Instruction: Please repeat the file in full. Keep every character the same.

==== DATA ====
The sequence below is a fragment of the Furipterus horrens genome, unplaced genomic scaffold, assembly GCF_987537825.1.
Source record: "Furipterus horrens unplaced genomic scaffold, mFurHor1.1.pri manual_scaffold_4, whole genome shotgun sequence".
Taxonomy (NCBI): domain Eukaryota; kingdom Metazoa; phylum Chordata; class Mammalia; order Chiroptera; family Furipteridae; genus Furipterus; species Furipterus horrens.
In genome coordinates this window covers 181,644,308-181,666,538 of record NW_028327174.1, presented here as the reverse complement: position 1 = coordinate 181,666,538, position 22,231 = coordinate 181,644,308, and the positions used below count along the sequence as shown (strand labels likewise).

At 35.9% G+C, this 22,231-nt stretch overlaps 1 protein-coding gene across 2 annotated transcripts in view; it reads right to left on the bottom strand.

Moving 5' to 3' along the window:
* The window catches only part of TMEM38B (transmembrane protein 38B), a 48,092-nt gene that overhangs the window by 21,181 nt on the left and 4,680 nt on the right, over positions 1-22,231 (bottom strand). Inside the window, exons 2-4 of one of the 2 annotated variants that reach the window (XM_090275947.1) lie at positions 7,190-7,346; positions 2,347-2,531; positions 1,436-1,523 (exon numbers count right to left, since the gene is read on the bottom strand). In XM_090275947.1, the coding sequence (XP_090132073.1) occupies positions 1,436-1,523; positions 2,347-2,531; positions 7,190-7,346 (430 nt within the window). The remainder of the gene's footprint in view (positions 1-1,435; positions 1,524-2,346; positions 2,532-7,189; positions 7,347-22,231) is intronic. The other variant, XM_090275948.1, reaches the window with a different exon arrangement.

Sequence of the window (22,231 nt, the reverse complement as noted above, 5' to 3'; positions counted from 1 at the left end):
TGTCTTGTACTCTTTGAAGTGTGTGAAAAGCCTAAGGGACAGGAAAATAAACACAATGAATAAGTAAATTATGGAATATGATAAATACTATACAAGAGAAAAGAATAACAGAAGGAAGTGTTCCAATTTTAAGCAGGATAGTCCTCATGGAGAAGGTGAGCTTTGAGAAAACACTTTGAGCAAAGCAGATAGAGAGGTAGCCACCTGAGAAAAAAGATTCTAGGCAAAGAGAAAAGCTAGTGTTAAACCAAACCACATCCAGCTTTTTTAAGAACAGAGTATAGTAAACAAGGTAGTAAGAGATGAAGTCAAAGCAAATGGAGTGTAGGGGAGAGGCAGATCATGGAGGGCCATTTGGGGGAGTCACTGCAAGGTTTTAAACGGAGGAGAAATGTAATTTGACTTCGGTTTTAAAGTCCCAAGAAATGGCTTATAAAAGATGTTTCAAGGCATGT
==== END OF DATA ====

The sequence below is a fragment of the Furipterus horrens genome, unplaced genomic scaffold, assembly GCF_987537825.1.
Source record: "Furipterus horrens unplaced genomic scaffold, mFurHor1.1.pri manual_scaffold_4, whole genome shotgun sequence".
Taxonomy (NCBI): domain Eukaryota; kingdom Metazoa; phylum Chordata; class Mammalia; order Chiroptera; family Furipteridae; genus Furipterus; species Furipterus horrens.
In genome coordinates this window covers 181,644,308-181,666,538 of record NW_028327174.1, presented here as the reverse complement: position 1 = coordinate 181,666,538, position 22,231 = coordinate 181,644,308, and the positions used below count along the sequence as shown (strand labels likewise).

At 35.9% G+C, this 22,231-nt stretch overlaps 1 protein-coding gene across 2 annotated transcripts in view; it reads right to left on the bottom strand.

Moving 5' to 3' along the window:
* The window catches only part of TMEM38B (transmembrane protein 38B), a 48,092-nt gene that overhangs the window by 21,181 nt on the left and 4,680 nt on the right, over positions 1-22,231 (bottom strand). Inside the window, exons 2-4 of one of the 2 annotated variants that reach the window (XM_090275947.1) lie at positions 7,190-7,346; positions 2,347-2,531; positions 1,436-1,523 (exon numbers count right to left, since the gene is read on the bottom strand). In XM_090275947.1, the coding sequence (XP_090132073.1) occupies positions 1,436-1,523; positions 2,347-2,531; positions 7,190-7,346 (430 nt within the window). The remainder of the gene's footprint in view (positions 1-1,435; positions 1,524-2,346; positions 2,532-7,189; positions 7,347-22,231) is intronic. The other variant, XM_090275948.1, reaches the window with a different exon arrangement.

Sequence of the window (22,231 nt, the reverse complement as noted above, 5' to 3'; positions counted from 1 at the left end):
TGTCTTGTACTCTTTGAAGTGTGTGAAAAGCCTAAGGGACAGGAAAATAAACACAATGAATAAGTAAATTATGGAATATGATAAATACTATACAAGAGAAAAGAATAACAGAAGGAAGTGTTCCAATTTTAAGCAGGATAGTCCTCATGGAGAAGGTGAGCTTTGAGAAAACACTTTGAGCAAAGCAGATAGAGAGGTAGCCACCTGAGAAAAAAGATTCTAGGCAAAGAGAAAAGCTAGTGTTAAACCAAACCACATCCAGCTTTTTTAAGAACAGAGTATAGTAAACAAGGTAGTAAGAGATGAAGTCAAAGCAAATGGAGTGTAGGGGAGAGGCAGATCATGGAGGGCCATTTGGGGGAGTCACTGCAAGGTTTTAAACGGAGGAGAAATGTAATTTGACTTCGGTTTTAAAGTCCCAAGAAATGGCTTATAAAAGATGTTTCAAGGCATGT